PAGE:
The pickup in geopolitical tensions, climate change and the self-inflicted energy vulnerability of the West has undermined America’s hegemony. Moreover Biden’s retreat from globalisation has resulted in spiralling energy prices, hurting American consumers in the pocketbook. Similarly, Europe too is vulnerable and because of their heavy reliance on Russian natural gas, face much higher gas prices on top of soaring bills particularly if Russia squeezes supplies in response to Western sanctions. The run-up in energy prices helped make Russia the largest gas producer in the world. The approval of the recently completed $11 billion Nord 2 Stream gas pipeline is an ideal bargaining chip since Europe relies on Russia for 40% of their gas imports. Then there is Germany which ironically shutdown their nuclear reactors, making them more reliant on Russian gas, potentially splitting the Western alliance’s unity. While nuclear has a 25% share in the US, there is no uranium production currently in the US and thus they are dependant on uranium imported from the former Soviet Union, including Russia and Kazakhstan.

Debt Pandemic
Moreover there is the alternate reality of the Federal Reserve, rather than a steward of money became a creator of money, aiding and abetting government’s spendthrift ways. Fed Chair Powell earlier said the surge in CPI inflation at 7.5%, the largest jump in 40 years was transitory and not of the Fed’s doing, but more of a supply/demand mismatch caused by the pandemic. Mr. Powell now believes differently, showing naïve ignorance in the consequences of the Fed’s unprecedented programme of reducing rates to near zero and monthly purchases of $120 billion of government debt would lead to higher inflation. The good news is that the Fed finally recognizes the inflation problem.

The bad news is that Fed policy is still stimulative and on track to remain so, while the supply of government bonds keeps expanding to fund the mountain of debt. US money supply rose 8% in January. The Fed is part of the inflation problem. We believe years of quantitative easing and MMT was the major factor in causing inflation to run at the fastest pace since the seventies, exacerbated by the pandemic stimulus. Ultra-cheap money encouraged homeowners to buy big homes with big mortgages, businesses to buy each other at inflated prices and a global stock market boom. The reality though is that America’s financial prolificacy which has led to a mountain of debt, makes America more dependent on others like China. America’s push for self-sufficiency is illusory, a policy by pretension. There is no alternate reality here.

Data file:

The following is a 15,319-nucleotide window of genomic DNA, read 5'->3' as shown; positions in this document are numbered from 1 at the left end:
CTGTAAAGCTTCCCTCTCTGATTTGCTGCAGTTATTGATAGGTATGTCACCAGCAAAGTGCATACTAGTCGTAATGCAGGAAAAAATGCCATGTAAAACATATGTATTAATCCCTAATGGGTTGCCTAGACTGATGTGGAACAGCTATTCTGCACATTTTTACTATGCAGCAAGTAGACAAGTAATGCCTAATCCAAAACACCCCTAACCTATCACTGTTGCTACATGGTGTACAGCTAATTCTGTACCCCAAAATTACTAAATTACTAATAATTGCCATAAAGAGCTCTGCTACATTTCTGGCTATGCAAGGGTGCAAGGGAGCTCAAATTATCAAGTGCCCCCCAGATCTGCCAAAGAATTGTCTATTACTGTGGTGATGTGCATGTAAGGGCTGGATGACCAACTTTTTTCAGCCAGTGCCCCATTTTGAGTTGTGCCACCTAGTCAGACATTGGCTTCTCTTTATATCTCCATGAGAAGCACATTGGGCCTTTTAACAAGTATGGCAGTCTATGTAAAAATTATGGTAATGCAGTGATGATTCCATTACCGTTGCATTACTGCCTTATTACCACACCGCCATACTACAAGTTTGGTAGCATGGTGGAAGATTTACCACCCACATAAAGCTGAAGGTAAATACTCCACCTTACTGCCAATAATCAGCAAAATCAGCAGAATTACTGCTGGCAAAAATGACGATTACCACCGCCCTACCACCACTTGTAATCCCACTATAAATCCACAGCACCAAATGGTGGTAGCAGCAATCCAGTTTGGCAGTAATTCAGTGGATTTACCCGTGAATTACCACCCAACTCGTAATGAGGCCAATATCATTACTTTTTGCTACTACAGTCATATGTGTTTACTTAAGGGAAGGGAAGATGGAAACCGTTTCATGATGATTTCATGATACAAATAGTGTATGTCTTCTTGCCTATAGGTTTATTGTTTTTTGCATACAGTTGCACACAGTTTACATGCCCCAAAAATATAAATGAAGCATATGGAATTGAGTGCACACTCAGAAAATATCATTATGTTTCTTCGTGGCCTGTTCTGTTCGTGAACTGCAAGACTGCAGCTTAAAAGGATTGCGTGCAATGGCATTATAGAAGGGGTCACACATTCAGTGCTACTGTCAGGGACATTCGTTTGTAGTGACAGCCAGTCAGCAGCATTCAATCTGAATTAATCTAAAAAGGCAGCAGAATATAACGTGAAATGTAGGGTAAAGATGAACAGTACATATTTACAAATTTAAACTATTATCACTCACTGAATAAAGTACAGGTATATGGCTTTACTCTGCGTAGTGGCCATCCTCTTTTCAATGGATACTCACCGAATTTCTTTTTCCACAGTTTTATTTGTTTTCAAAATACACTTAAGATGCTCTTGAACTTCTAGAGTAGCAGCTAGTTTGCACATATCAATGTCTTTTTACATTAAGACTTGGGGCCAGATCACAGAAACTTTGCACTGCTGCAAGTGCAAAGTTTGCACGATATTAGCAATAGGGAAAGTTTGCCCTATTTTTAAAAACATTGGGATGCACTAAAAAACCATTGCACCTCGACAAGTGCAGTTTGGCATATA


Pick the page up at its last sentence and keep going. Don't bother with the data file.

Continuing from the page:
History shows that when debt gets unmanageable, governments try to inflate their way out of debt as the most expedient method to pay down that debt. However the cost outweighs the benefits. Turkey is a good example. Today stocks are in the biggest bubble ever and inflation is deep rooted. Stocks are more leveraged, concentrated and risk is skyhigh. With liquidity at new records and investors buying the dips, a melt-up rather than a meltdown is likely. However the Fed is using “hawkish” threats but is “running” out of tools and reluctant to trigger a recession to stop inflation. Inflation is dynamic and WIN buttons or “tough” rhetoric did not work in the seventies when they lost control as inflation jumped to double digits. Then former Fed Chair Paul Volcker was forced to hike interest rates to double digit levels that curbed spending and led to two recessions just to get inflation under control. If Mr. Powell continues this path, hyperinflation is in the offing.

With the economy on the mend the Fed believes there is still the need for monetary medicine to be administered. However, the cupboard is empty. America’s debt today tops $30 trillion or 130% of GDP. The federal budget deficit at $2.8 trillion is equal to 12.4% of GDP, up from 4.7% last year. And there is little room to maneuver, particularly since the Fed’s balance sheet is at all-time highs representing almost 40% of America’s GDP and M2 money supply. Households and businesses too are already heavily in debt. Given the history of past discase models and lessons from pandemic pasts, of concern is that governments today have declared victory before the war is done. And the dysfunction that hampers America’s dealings with the world comes just when the central bank threatens to take the punch bowl away…

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What damages trust in the US, damages the whole world.
The US has a serious problem with its large deficits, accumulated debt and overvalued dollar. The 20-year war in Afghanistan alone cost $4 trillion. Also, their economy has a wide gap between the haves and have-nots, creating an increase in inequality with the pandemic accelerating the trend. Returns of capital soared but returns on labour have declined. Globalisation too was a factor as America “contracted out” its manufacturing in exchange for providing capital, but this too has come to an end as America turned inward. America instead has become an importer of capital rather than provider. As we learned in 1971, America’s huge debt load and growing twin deficits caused the US to abandon the dollar’s convertibility to gold resulting in a drastic reordering of the global financial system, changing finance forever. Today the United States is the world’s biggest debtor owing over $30 trillion in debt. Their trillion- dollar trade deficit pushes America’s debt higher making America more beholden to offshore investors who fund a good part of that debt.